Ann Arbor Business to Business
Small Business and the Internet

Things That Go Bump on the Internet:
Viruses, Worms, and Trojan Horses

July 1999

By Mike Gould

By now you've read all the stories about the ExploreZip worm, and have updated all your anti-virus software, right? And those of you unlucky enough to have had an up close and personal encounter with it have restored your harddrives from your backups, and then updated your software, right? Right? Oh darn, I see a few shamefaced computer users out there shuffling their feet and avoiding eye contact; OK, time for my annual anti-virus rant and Stern Warning column.

Cyber Epidemiology: Worms vs. Viruses
Here's a good definition of the difference between a worm and a virus, from a 6/14/99 NY Times article by John Markoff entitled " Illness Is Fast Becoming Apt Metaphor for Computers":

"Traditionally, the term "virus" has been used to describe software codes that infect computers by attaching themselves to documents or programs that are passed along. "Worms," by contrast, have been self-propelling, that is, a program sent within the attachment can then send itself along without any action by the person who receives it."

A Trojan Horse is a related entity that arrives disguised as a game or some other innocuous file, hence the name. Play the game, get a virus.

ExploreZip
The ExploreZip worm is considered a worm because once it infects your system, it emails itself to your friends as an enclosure. For this to work, you have to be running Windows (or a Windows emulator on a Mac), and use Outlook or Exchange for email. For those of you Windows users who just got back from vacation and are wondering where all your files went, here's a quick update on the worm: when you are infected, every time you receive an email, a reply will be sent to the sender with the phrase "I received your email and I shall send you a reply ASAP. Till then, take a look at the attached zipped docs" in it. The payload of the virus is in the enclosure; the file is disguised as Zip format; when you double-click on it, instead of unZipping, it executes, infecting your system. In other words, don't double-click on anything you get as an enclosure unless you know what it is! In addition to spreading itself via email, it then proceeds to reduce the file size of most of your documents to 0K; you end up with a collection of empty files where your data used to be. The file size trick makes recovery unlikely; you have backed up all your important data to tape or floppies, haven't you? If not, you may be SOL (geekspeak for "Simply Out of Luck, or words to that effect, heh, heh.)

Who thinks up this crap?
Viruses are created by TechnoPaths; evil gnomes festering in their basements with nothing better to do than think up ways to ruin your day. Taking advantage of the multitude of holes, leaky seams and gaping doorways that make up the Windows operating system and Office suite (and to a much, much, lesser extent, the Macintosh and Unix environments), these bastards crank out programming code designed to crash your system, destroy your files, and possibly end Civilization As We Know It. Bad people. If you know one, shoot him (or her). Several times, just to make sure. Are you getting my drift here?

Avoiding infection
1. Buy Anti-Virus software and KEEP IT UP TO DATE! New viruses appear every day, and updated anti-virus patches (updated modular code designed to combat specific new viruses) are available at the websites of the various software companies.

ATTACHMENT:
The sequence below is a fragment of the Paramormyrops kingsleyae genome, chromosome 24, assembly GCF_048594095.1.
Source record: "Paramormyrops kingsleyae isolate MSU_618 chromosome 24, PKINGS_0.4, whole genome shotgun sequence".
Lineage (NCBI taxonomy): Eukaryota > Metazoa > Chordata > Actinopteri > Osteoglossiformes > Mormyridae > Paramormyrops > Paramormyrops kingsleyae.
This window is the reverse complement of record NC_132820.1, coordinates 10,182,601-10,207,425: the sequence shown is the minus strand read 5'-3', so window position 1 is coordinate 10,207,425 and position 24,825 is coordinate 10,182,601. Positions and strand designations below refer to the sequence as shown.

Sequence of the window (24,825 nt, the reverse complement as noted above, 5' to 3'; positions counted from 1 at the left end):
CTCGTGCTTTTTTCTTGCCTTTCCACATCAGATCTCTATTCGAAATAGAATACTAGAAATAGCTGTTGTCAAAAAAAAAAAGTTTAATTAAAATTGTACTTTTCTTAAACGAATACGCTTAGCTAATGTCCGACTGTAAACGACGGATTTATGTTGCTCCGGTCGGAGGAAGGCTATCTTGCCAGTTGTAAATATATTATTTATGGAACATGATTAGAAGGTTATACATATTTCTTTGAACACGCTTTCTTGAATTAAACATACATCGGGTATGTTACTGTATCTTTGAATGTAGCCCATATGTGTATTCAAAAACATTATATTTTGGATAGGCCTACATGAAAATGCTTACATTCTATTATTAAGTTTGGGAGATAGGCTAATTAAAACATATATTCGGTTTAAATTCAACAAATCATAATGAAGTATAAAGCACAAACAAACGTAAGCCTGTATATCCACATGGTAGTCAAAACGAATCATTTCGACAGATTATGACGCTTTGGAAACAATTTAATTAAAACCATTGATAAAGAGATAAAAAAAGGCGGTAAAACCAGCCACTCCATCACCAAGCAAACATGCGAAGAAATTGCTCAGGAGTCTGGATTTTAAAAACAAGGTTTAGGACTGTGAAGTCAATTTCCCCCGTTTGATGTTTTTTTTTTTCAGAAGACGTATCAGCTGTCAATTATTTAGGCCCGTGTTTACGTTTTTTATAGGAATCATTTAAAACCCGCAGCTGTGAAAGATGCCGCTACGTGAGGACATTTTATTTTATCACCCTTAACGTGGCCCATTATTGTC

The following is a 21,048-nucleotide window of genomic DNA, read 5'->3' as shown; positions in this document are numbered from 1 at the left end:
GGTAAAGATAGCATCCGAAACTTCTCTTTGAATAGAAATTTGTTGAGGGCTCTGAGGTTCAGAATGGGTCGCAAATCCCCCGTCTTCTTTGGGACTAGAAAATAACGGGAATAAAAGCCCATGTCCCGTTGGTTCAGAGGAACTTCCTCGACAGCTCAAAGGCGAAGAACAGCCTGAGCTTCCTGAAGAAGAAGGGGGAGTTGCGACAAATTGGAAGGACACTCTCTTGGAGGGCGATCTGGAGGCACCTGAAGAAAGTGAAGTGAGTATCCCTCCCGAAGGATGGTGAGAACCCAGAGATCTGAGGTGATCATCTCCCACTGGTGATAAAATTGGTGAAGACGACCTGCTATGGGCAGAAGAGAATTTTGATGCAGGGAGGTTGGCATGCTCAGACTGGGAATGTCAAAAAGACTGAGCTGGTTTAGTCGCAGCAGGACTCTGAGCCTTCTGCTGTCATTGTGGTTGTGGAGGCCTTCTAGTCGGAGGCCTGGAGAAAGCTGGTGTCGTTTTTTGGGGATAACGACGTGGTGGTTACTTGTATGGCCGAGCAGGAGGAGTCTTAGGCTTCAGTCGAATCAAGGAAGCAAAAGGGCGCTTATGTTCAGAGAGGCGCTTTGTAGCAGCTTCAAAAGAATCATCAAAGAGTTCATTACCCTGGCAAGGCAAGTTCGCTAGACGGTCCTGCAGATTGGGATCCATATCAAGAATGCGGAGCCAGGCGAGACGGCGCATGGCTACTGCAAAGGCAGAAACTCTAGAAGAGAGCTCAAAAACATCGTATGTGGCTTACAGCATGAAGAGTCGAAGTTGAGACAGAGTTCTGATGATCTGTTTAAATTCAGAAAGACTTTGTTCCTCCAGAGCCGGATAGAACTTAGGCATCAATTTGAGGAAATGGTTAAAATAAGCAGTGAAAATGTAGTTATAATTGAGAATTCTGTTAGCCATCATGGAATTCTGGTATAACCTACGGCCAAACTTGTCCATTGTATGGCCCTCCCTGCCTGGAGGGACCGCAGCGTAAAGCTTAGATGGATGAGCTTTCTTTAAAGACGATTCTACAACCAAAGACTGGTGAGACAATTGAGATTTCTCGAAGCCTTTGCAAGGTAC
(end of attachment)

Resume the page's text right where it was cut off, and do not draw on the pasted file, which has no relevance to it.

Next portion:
2. Don't open (or unZip) email enclosures from strangers, or even friends unless you know exactly what they are. Contact your correspondent if necessary to verify contents.

3. BACK UP EVERY SINGLE IMPORTANT FILE ON YOUR HARDDRIVE, INCLUDING YOUR EMAIL. Do it now, do it often, make multiple copies of really, really important files, and store a copy off-site. The business you save could be your own.

4. Download software only from sites you are familiar with, and immediately check it with your anti-virus software.

5. Familiarize yourself with the problem; if you are online, you are at risk for everything on your computer, and this is one problem that is not going away. One of the best places to start learning is the Virus Busters' page that the University of Michigan maintains at

http://www.umich.edu/~virus-busters/

This page is mainly intended for the benefit of the UM community, but it is open to all and a goldmine of information.

6. Buy a Mac. You don't have to throw out your Windows boxes, just have a standby machine you can use when the Ultimate Windows Hell Virus breaks out and you have no other means of dealing with your files. Most of the world's viruses are targeted against files and systems made by Microsoft; the ones that are cross-platform are mostly (relatively) minor nuisances such as the macro viruses that attack Word and Excel files on both platforms. Macs can read most Windows files and are splendid email and web tools, just the thing for when your PC is sick and you absolutely have to respond to that email from the client in Hong Kong. Oh yeah, and buy anti-virus software for your Mac; Mac viruses are rare and not very deadly, but they do exist.

7. Don't spread hoaxes and rumors. There are a number of urban legends and other reports of fake email viruses; these cause unneeded panic and waste bandwidth and time. If someone sends you an email warning of a virus, please check with the Virus Busters site first before forwarding the message to everyone you know. They maintain a list of known hoaxes, and can save you the embarrassment of panicking everyone on your email address book. If you don't see the virus you are checking on, please feel free to ask them; they are open to all comers.

Thanks to Bruce P. Burrell of UM Virus Busters, who advised me on some of the sordid details.

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